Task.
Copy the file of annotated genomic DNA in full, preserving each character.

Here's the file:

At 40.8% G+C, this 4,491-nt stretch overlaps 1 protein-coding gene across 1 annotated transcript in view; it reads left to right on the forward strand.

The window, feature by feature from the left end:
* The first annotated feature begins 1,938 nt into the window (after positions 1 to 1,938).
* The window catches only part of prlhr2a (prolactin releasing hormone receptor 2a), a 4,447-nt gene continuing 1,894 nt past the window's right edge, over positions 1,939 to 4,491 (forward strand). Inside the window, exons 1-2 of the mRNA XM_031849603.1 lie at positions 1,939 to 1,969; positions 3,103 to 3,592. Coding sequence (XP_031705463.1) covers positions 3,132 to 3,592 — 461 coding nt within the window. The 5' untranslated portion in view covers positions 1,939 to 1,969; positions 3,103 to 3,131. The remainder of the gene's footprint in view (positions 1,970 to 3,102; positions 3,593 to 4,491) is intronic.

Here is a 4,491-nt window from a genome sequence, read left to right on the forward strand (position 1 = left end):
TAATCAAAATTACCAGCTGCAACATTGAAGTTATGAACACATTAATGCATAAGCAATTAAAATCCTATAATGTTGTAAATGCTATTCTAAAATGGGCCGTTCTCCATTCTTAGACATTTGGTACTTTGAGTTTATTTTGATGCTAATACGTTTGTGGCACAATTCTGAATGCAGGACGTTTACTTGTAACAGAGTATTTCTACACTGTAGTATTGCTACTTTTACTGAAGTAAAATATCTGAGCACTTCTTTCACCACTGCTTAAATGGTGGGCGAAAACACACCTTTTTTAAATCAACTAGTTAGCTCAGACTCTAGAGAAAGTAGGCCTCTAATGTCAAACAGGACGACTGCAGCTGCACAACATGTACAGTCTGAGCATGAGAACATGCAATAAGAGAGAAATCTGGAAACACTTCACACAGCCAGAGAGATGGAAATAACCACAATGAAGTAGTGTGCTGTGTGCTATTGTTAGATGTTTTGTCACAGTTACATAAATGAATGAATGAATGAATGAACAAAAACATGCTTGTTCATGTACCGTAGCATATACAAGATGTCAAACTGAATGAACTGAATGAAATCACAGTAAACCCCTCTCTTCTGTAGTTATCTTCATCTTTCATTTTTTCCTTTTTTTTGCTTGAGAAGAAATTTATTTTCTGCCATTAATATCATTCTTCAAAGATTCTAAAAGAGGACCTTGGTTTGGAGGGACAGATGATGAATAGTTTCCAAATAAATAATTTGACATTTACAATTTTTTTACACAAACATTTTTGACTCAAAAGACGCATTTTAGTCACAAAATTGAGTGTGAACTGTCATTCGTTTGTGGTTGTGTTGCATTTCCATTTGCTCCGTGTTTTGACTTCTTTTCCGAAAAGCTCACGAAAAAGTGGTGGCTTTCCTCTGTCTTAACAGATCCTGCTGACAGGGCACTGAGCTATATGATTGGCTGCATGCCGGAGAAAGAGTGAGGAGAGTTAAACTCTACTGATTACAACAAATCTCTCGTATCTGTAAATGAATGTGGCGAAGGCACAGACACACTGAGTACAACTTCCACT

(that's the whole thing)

At 40.8% G+C, this 4,491-nt stretch overlaps 1 protein-coding gene across 1 annotated transcript in view; it reads left to right on the forward strand.

The window, feature by feature from the left end:
* The first annotated feature begins 1,938 nt into the window (after positions 1 to 1,938).
* The window catches only part of prlhr2a (prolactin releasing hormone receptor 2a), a 4,447-nt gene continuing 1,894 nt past the window's right edge, over positions 1,939 to 4,491 (forward strand). Inside the window, exons 1-2 of the mRNA XM_031849603.1 lie at positions 1,939 to 1,969; positions 3,103 to 3,592. Coding sequence (XP_031705463.1) covers positions 3,132 to 3,592 — 461 coding nt within the window. The 5' untranslated portion in view covers positions 1,939 to 1,969; positions 3,103 to 3,131. The remainder of the gene's footprint in view (positions 1,970 to 3,102; positions 3,593 to 4,491) is intronic.

Here is a 4,491-nt window from a genome sequence, read left to right on the forward strand (position 1 = left end):
TAATCAAAATTACCAGCTGCAACATTGAAGTTATGAACACATTAATGCATAAGCAATTAAAATCCTATAATGTTGTAAATGCTATTCTAAAATGGGCCGTTCTCCATTCTTAGACATTTGGTACTTTGAGTTTATTTTGATGCTAATACGTTTGTGGCACAATTCTGAATGCAGGACGTTTACTTGTAACAGAGTATTTCTACACTGTAGTATTGCTACTTTTACTGAAGTAAAATATCTGAGCACTTCTTTCACCACTGCTTAAATGGTGGGCGAAAACACACCTTTTTTAAATCAACTAGTTAGCTCAGACTCTAGAGAAAGTAGGCCTCTAATGTCAAACAGGACGACTGCAGCTGCACAACATGTACAGTCTGAGCATGAGAACATGCAATAAGAGAGAAATCTGGAAACACTTCACACAGCCAGAGAGATGGAAATAACCACAATGAAGTAGTGTGCTGTGTGCTATTGTTAGATGTTTTGTCACAGTTACATAAATGAATGAATGAATGAATGAACAAAAACATGCTTGTTCATGTACCGTAGCATATACAAGATGTCAAACTGAATGAACTGAATGAAATCACAGTAAACCCCTCTCTTCTGTAGTTATCTTCATCTTTCATTTTTTCCTTTTTTTTGCTTGAGAAGAAATTTATTTTCTGCCATTAATATCATTCTTCAAAGATTCTAAAAGAGGACCTTGGTTTGGAGGGACAGATGATGAATAGTTTCCAAATAAATAATTTGACATTTACAATTTTTTTACACAAACATTTTTGACTCAAAAGACGCATTTTAGTCACAAAATTGAGTGTGAACTGTCATTCGTTTGTGGTTGTGTTGCATTTCCATTTGCTCCGTGTTTTGACTTCTTTTCCGAAAAGCTCACGAAAAAGTGGTGGCTTTCCTCTGTCTTAACAGATCCTGCTGACAGGGCACTGAGCTATATGATTGGCTGCATGCCGGAGAAAGAGTGAGGAGAGTTAAACTCTACTGATTACAACAAATCTCTCGTATCTGTAAATGAATGTGGCGAAGGCACAGACACACTGAGTACAACTTCCACT